Interestingly I am finding there is at least a 15% difference in score between Signpost and Moodscope.

  4. Morning Jon,

    WOW. I am genuinely AMAZED by Signpost. Tried it first on Friday evening on a comparatively good day and found your suggestions about building your “mental reserves.” extremely helpful, as this is something I have probably overlooked in the past.

    I am still using Moodscope as well, and you might be interested to know that there seems to be a 15% difference between how scores come out on there (mine, at least) and Signpost. Don’t know whether that means one is more accurate than the other, but I have to say I was completely floored when your “nudge” today detected an undercurrent of anger which I hadn’t really acknowledged. I have no idea how you’ve organised the programming, but it must have taken a huge amount of work and is incredible!

    I didn’t get my reminder text this morning, but I was impressed yesterday when my phone binged to tell me I should do my score. I have added you to my address book so now any texts should proudly proclaim “Jon @ Signpost”.

    On a separate note, I am sad to hear that Moodscope is struggling and hope to raise funds to keep it going (along with others, I hope) in the coming months. Even though I don’t subscribe to the blog anymore (I haven’t since you left), it is still hugely helpful and quite simply too good for us to lose.

    Goodness, whilst writing this I have just had another text with a little inspirational, uplifting note… this is coming from another number though, so I shall add it along with the other one. THANK YOU 🙂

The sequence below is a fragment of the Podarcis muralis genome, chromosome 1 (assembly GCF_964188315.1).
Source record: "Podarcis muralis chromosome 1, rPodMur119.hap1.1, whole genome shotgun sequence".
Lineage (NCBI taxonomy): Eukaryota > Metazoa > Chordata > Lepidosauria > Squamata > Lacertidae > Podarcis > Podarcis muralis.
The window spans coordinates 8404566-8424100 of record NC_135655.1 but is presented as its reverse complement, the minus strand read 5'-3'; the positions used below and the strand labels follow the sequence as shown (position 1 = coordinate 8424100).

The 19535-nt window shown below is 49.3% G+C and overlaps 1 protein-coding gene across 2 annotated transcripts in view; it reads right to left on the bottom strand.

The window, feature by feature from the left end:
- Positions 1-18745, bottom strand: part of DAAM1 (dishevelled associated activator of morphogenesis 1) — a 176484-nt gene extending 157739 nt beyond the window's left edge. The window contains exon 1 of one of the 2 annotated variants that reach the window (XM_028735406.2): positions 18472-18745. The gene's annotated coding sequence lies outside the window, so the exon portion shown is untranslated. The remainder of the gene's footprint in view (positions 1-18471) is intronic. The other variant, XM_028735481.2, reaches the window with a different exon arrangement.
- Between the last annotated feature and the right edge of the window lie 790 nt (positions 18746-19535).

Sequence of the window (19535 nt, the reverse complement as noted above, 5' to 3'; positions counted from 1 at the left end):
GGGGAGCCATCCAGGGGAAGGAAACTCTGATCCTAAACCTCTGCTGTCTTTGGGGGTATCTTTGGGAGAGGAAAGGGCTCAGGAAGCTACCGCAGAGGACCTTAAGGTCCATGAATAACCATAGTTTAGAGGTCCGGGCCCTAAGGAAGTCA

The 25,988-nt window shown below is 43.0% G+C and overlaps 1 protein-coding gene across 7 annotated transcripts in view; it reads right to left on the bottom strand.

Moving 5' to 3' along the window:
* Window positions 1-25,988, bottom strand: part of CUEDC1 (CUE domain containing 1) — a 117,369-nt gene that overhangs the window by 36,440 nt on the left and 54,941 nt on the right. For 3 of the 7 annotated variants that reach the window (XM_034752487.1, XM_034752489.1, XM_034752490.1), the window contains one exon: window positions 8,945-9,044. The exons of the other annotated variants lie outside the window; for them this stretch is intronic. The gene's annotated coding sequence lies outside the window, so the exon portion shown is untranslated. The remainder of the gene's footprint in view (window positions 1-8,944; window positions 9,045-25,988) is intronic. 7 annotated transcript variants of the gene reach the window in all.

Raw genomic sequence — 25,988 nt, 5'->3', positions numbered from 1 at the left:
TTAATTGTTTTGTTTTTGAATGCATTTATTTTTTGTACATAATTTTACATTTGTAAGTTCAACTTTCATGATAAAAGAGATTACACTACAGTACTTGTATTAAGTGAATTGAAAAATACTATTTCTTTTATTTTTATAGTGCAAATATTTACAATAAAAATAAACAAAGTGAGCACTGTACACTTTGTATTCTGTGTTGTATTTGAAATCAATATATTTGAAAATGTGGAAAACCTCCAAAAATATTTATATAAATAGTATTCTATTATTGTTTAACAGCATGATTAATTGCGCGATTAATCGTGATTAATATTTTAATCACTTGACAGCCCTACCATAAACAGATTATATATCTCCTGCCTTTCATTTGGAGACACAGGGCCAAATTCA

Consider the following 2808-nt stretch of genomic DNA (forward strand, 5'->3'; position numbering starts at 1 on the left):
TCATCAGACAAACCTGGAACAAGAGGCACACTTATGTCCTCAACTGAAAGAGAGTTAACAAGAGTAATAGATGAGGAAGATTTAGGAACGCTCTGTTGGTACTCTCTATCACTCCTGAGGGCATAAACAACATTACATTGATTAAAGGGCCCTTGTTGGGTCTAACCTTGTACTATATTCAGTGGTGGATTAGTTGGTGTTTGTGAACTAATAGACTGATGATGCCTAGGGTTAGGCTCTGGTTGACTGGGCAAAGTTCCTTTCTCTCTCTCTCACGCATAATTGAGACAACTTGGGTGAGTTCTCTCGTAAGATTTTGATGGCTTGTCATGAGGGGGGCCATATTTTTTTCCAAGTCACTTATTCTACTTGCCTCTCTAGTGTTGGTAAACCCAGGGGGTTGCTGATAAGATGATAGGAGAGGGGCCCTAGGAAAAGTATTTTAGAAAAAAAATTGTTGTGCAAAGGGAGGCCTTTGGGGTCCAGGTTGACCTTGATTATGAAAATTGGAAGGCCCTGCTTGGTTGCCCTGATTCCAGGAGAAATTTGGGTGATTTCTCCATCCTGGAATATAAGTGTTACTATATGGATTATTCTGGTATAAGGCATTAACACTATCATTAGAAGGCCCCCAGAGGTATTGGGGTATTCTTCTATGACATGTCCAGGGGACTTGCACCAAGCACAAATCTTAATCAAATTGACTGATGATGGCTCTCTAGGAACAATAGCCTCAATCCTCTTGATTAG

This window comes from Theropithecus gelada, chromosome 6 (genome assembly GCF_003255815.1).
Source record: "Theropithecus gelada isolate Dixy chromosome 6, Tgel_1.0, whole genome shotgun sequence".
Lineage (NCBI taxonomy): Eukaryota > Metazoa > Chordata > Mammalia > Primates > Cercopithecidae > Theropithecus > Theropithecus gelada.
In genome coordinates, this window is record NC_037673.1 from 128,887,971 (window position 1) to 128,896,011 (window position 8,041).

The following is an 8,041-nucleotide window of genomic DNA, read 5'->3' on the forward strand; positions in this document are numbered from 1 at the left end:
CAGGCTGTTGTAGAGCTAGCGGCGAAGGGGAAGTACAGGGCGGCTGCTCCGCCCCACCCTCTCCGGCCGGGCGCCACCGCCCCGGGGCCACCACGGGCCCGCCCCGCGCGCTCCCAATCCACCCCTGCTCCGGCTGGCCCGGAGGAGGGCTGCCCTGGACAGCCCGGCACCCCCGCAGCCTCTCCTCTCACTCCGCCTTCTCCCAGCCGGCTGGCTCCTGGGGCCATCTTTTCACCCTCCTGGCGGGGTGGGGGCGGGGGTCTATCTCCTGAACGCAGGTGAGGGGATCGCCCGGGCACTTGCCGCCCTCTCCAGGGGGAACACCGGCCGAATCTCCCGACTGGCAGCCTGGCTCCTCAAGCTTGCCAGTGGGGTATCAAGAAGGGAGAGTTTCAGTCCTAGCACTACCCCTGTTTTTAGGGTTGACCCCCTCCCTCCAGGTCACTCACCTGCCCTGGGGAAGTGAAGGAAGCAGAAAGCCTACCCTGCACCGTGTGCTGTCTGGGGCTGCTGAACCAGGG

1. Hello Kate. Many thanks for your enthusiasm, and super of you to have shared your thoughts. Very interesting about the difference overall between Signpost and Moodscope scores. Besides being about 15% different, I wonder if they correlate – as one goes up/down, so does the other, in sync?

      Perhaps too early to know, but it’ll be good to be able to compare the two, in due course.

        1. …and on another note, I notice that certain combinations appear to be picking up anger rather than anxiety, which is interesting, if a little unsettling!

          1. Thanks, Kate. Actually I’m just in the process of emailing our 240 trail-blazers to let people know that there is indeed a wobble in Signpost, which is suggesting that people are angry, when they’re not. Thank you for being so light-hearted about it, but I understand it’s not a great thing to be happening.

            Hopefully normal service will be resumed soon!